Re: Monitoring Hive Health
A bee diary is very useful, not only for monitoring internal things such as hive health but also environmental things such as timings of flows etc, which also affect hive health. I keep a diary for each location so if I'm wondering whether that hive that is low on honey will need feeding, I have the info to hand to know when the flow will start and if the hive can make it or not.
Re internal things such as hive health, when you are new a lot is hard to recognise. An easy one is relative mite populations because that can be reduced to an actual number via drop board counts. So if you kept data on drop board counts you will become familiar with seasonal fluctuations, which strains you have that suffer less from mites, and for hives that died, what levels they got up to before dying which may help you in future when deciding if you have to intervene to save a hive via requeening or similar. You will also know if after say, a year, your situation is stable, worsening, or improving.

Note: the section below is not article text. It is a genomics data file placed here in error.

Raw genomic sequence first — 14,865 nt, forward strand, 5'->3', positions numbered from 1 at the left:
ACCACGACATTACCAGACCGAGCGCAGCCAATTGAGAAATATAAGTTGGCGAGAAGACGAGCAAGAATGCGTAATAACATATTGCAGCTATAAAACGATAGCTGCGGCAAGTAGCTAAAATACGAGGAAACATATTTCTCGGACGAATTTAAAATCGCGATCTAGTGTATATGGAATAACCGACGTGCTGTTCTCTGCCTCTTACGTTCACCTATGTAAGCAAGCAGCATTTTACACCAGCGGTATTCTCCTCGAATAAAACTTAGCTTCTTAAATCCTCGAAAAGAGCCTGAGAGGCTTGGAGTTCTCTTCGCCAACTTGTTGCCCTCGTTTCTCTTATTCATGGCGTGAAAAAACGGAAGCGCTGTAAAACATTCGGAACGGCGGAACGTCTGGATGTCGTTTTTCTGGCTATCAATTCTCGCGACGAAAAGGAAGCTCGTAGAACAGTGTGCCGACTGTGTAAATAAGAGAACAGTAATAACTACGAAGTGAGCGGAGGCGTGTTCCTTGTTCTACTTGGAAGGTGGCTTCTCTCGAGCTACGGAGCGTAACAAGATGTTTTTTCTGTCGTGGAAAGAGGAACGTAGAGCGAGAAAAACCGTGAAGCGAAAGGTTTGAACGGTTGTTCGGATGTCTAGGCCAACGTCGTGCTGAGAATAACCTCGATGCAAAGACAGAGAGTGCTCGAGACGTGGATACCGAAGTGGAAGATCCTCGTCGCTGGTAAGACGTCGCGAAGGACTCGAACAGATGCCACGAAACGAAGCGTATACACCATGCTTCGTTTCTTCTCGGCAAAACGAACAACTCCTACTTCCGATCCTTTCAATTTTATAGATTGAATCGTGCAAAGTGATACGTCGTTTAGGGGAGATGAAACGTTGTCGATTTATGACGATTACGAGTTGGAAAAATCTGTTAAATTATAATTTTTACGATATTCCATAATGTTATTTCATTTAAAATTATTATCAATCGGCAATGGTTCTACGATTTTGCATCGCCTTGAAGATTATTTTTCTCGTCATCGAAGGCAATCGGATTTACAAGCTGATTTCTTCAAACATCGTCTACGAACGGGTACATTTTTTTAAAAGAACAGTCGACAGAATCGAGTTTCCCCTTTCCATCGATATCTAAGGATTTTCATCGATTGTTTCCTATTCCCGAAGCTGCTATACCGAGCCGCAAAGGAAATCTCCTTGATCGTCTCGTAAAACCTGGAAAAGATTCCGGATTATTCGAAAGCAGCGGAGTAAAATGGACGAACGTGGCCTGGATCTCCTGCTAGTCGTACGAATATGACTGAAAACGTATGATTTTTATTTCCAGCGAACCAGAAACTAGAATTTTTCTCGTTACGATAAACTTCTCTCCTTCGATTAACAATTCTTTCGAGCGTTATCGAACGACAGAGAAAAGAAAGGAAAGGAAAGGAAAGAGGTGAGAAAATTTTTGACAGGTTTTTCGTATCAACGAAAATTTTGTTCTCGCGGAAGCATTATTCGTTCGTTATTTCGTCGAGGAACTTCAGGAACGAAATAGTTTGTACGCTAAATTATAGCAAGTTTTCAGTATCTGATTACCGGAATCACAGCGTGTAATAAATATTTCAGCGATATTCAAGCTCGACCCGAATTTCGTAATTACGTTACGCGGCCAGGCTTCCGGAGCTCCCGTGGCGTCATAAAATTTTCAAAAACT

Health issues that are not mite related, are mostly harder to quantify. However learn what you can and keep hard data where you can get it. That's what I do, anyway.
There is another philosophy that says you should not monitor mite levels or anything else, as you are not going to treat, so there is no point, just go by whether the hive is dead, or alive. But that was not your question, your question was what and how could you monitor, so that's what I've answered, as per what I do myself.
44 years, been commercial, outfits up to 4000 hives, now 120 hives and 200 nucs as a hobby, selling bees. T (mostly).